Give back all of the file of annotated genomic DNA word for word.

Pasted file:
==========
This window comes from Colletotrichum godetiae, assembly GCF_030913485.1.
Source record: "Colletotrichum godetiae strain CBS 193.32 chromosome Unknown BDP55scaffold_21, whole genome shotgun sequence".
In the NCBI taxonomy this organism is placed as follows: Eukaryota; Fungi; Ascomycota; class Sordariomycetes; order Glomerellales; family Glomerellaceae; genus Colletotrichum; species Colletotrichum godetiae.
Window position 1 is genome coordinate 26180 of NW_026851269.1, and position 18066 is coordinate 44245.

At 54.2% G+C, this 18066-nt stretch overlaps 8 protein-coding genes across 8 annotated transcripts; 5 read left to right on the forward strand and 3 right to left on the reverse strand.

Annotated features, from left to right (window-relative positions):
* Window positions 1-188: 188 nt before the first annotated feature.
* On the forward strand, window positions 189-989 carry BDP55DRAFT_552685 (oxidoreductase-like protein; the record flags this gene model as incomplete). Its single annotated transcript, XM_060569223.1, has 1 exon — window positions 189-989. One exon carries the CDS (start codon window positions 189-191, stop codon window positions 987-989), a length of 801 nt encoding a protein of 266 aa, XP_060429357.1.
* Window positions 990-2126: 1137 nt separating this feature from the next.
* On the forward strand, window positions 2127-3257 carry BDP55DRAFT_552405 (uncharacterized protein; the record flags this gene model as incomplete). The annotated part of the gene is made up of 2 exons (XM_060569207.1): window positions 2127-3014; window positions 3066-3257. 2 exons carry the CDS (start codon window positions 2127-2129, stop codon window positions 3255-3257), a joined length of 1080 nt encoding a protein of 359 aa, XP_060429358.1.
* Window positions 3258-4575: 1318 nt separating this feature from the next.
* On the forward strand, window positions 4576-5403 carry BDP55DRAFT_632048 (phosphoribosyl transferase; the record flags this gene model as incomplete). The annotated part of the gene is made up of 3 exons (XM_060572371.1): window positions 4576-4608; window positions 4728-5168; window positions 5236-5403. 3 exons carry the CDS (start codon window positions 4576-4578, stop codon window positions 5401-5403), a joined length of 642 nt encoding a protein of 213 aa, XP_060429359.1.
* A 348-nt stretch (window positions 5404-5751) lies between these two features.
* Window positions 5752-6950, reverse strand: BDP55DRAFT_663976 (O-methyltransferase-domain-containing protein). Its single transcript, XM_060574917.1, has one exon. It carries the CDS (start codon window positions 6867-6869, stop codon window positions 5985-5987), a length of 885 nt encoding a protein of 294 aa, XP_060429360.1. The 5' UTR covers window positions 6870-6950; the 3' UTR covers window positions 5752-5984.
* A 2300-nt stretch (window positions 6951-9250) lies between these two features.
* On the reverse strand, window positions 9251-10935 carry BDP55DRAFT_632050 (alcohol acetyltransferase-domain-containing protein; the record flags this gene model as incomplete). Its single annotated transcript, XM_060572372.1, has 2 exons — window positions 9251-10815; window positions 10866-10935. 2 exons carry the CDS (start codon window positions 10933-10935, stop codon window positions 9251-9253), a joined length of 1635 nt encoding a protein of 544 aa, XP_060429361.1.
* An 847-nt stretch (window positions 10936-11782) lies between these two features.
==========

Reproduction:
This window comes from Colletotrichum godetiae, assembly GCF_030913485.1.
Source record: "Colletotrichum godetiae strain CBS 193.32 chromosome Unknown BDP55scaffold_21, whole genome shotgun sequence".
In the NCBI taxonomy this organism is placed as follows: Eukaryota; Fungi; Ascomycota; class Sordariomycetes; order Glomerellales; family Glomerellaceae; genus Colletotrichum; species Colletotrichum godetiae.
Window position 1 is genome coordinate 26180 of NW_026851269.1, and position 18066 is coordinate 44245.

At 54.2% G+C, this 18066-nt stretch overlaps 8 protein-coding genes across 8 annotated transcripts; 5 read left to right on the forward strand and 3 right to left on the reverse strand.

Annotated features, from left to right (window-relative positions):
* Window positions 1-188: 188 nt before the first annotated feature.
* On the forward strand, window positions 189-989 carry BDP55DRAFT_552685 (oxidoreductase-like protein; the record flags this gene model as incomplete). Its single annotated transcript, XM_060569223.1, has 1 exon — window positions 189-989. One exon carries the CDS (start codon window positions 189-191, stop codon window positions 987-989), a length of 801 nt encoding a protein of 266 aa, XP_060429357.1.
* Window positions 990-2126: 1137 nt separating this feature from the next.
* On the forward strand, window positions 2127-3257 carry BDP55DRAFT_552405 (uncharacterized protein; the record flags this gene model as incomplete). The annotated part of the gene is made up of 2 exons (XM_060569207.1): window positions 2127-3014; window positions 3066-3257. 2 exons carry the CDS (start codon window positions 2127-2129, stop codon window positions 3255-3257), a joined length of 1080 nt encoding a protein of 359 aa, XP_060429358.1.
* Window positions 3258-4575: 1318 nt separating this feature from the next.
* On the forward strand, window positions 4576-5403 carry BDP55DRAFT_632048 (phosphoribosyl transferase; the record flags this gene model as incomplete). The annotated part of the gene is made up of 3 exons (XM_060572371.1): window positions 4576-4608; window positions 4728-5168; window positions 5236-5403. 3 exons carry the CDS (start codon window positions 4576-4578, stop codon window positions 5401-5403), a joined length of 642 nt encoding a protein of 213 aa, XP_060429359.1.
* A 348-nt stretch (window positions 5404-5751) lies between these two features.
* Window positions 5752-6950, reverse strand: BDP55DRAFT_663976 (O-methyltransferase-domain-containing protein). Its single transcript, XM_060574917.1, has one exon. It carries the CDS (start codon window positions 6867-6869, stop codon window positions 5985-5987), a length of 885 nt encoding a protein of 294 aa, XP_060429360.1. The 5' UTR covers window positions 6870-6950; the 3' UTR covers window positions 5752-5984.
* A 2300-nt stretch (window positions 6951-9250) lies between these two features.
* On the reverse strand, window positions 9251-10935 carry BDP55DRAFT_632050 (alcohol acetyltransferase-domain-containing protein; the record flags this gene model as incomplete). Its single annotated transcript, XM_060572372.1, has 2 exons — window positions 9251-10815; window positions 10866-10935. 2 exons carry the CDS (start codon window positions 10933-10935, stop codon window positions 9251-9253), a joined length of 1635 nt encoding a protein of 544 aa, XP_060429361.1.
* An 847-nt stretch (window positions 10936-11782) lies between these two features.